VILLAS - "Putting charity over vanity" might sound like a thoughtful Hallmark slogan, but it's actually been used to promote support of a childhood cancer research event that's raised over $230,000 at Lower Cape May Regional (LCMR) schools over the past 10 years.
On April 18, students like Delaney Smith and Riley Dougherty, both of Villas, will shave their heads to support the St. Baldrick's Foundation, the top private funder of childhood cancer research grants in the U.S. and around the world. Each year, thousands of volunteers worldwide organize fundraisers, such as its signature head-shaving events, to raise money to support life-saving childhood cancer research.
"For guys, shaving our heads is easy," said Thomas Belasco, a high school English teacher who started the LCMR event. He expects about 15 teachers and students to shave their hair this year, including at least three girls.
"For these young ladies to shave their heads, they are heroes," he added. "For many teenage girls, their hair defines them. It's nice for the teens to learn to do for others."
For Dougherty and Smith, it's not the act of shaving their hair that's worrisome, but what happens next.
"I'm not nervous about having my hair shaved off, but I'm nervous about what people might think afterward," admitted 13-year-old Dougherty, an eighth grader at R.M. Teitelman Middle School. She received permission from the school to attend the event, which will take place at the high school.
"Four years ago, my sister Kaitlyn (who shaved her head for St. Baldrick's) said something that has stuck with me," Dougherty said. "She said, 'Your hair doesn’t define you, your actions do' and at 9-years-old, I truly didn't understand what she meant, but now I get it.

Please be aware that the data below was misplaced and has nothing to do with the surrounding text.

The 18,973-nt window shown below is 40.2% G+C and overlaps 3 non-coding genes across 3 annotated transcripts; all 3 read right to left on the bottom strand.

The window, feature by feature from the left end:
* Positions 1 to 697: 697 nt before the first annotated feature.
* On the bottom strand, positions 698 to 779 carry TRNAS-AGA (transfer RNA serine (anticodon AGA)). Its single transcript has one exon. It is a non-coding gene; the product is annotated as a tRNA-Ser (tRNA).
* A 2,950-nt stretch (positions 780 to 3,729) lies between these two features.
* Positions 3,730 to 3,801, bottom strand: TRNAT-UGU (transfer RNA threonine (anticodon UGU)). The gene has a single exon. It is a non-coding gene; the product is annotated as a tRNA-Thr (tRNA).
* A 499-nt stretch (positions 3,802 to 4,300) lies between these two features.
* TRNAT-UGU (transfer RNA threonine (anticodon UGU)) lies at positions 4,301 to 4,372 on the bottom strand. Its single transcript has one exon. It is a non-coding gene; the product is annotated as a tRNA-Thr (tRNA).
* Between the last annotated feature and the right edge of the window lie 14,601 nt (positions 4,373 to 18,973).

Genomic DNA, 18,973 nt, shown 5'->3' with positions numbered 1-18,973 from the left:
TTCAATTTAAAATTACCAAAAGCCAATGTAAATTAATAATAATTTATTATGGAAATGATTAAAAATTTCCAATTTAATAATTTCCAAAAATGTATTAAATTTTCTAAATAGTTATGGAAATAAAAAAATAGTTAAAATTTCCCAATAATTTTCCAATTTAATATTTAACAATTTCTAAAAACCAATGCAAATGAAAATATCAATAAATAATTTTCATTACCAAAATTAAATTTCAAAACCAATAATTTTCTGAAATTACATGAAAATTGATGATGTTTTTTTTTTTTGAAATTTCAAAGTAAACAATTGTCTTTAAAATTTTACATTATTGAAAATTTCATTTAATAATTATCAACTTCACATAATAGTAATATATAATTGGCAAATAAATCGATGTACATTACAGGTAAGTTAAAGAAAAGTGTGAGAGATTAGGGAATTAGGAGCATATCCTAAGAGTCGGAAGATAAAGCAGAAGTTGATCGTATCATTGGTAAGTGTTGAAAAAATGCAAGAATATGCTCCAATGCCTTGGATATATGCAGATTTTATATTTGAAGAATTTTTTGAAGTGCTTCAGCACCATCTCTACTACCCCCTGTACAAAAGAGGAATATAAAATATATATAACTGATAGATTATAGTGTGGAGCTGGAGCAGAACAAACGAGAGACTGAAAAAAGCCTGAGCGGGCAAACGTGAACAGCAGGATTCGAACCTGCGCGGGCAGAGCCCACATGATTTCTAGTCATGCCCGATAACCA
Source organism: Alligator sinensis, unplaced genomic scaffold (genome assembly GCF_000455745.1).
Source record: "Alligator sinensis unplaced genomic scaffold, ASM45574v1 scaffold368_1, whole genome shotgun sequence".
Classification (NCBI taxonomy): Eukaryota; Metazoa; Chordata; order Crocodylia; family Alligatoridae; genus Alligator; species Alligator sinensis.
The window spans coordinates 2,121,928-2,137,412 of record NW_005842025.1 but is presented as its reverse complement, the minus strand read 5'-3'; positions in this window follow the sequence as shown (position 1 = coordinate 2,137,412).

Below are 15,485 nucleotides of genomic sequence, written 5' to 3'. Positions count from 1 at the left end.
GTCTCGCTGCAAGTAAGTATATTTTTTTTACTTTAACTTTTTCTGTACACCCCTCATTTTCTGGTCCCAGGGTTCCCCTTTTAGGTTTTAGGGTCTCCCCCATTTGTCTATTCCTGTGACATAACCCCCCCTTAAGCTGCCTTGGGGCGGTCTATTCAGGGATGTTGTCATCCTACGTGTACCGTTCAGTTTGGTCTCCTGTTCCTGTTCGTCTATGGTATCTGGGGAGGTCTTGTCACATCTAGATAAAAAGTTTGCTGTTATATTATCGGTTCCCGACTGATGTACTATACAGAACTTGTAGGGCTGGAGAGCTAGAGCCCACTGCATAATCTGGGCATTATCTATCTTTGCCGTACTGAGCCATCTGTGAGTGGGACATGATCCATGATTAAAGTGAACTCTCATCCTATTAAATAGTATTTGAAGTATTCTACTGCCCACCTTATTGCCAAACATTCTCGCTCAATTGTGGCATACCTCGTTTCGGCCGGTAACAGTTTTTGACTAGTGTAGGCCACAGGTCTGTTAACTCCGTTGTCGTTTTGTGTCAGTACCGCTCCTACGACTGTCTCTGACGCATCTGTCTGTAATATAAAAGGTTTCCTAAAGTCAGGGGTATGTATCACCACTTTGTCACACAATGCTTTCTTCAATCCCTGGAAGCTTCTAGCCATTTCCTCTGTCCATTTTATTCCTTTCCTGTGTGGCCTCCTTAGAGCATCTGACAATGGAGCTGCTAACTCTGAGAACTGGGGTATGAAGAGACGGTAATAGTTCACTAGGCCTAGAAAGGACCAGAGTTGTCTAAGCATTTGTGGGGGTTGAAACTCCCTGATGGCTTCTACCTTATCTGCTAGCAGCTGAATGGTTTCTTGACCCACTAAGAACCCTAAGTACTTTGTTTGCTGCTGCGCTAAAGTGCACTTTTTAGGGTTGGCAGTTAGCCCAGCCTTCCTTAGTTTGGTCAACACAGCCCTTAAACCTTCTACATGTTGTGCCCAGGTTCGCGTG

"We live in a world where young girls think that their looks define who they are, but we should live in a world where our actions define us," she said. "My mom always says, 'Be the change you want to see in the world' and I want to see a world where kids don’t suffer from cancer. I want to live in a world where families don’t have to watch loved ones suffer in pain from cancer and I want to live in a world where my actions count more than my looks."
According to the St. Baldrick's Foundation, every two minutes a child is diagnosed with cancer – about the time needed to log onto your laptop, order a coffee, or get through a TV commercial break.
It’s also about the same amount of time it takes to have a head shaved to support childhood cancer research. Belasco said each shave is required to raise a minimum of $50; he sets a minimum of $75 for the local students and teachers who participate.
Dougherty's goal is to raise $3,500 and anyone can donate to support her at https://bit.ly/2FBxy2d.
Smith, a sophomore at LCMR High School, rose over $200, surpassing her goal of $100. But she's not stopping yet.
She's not worried about shaving her locks, although she expects her head to "be cold for a while" afterward. She is worried about after the event, however, and that people will forget the cause.
"The event is great for raising awareness of childhood cancer," she said, "but I don't want it to be for nothing. I wish more kids would participate in the event, but even more, I hope we can keep up awareness of the disease. I've had a few members of my family have cancer, and it's heartbreaking for adults. I can't even imagine how it must be for families when their child is diagnosed with cancer."
Anyone wishing to support Smith may donate at https://bit.ly/2JPYaC8.
To contact Karen Knight, email firstname.lastname@example.org.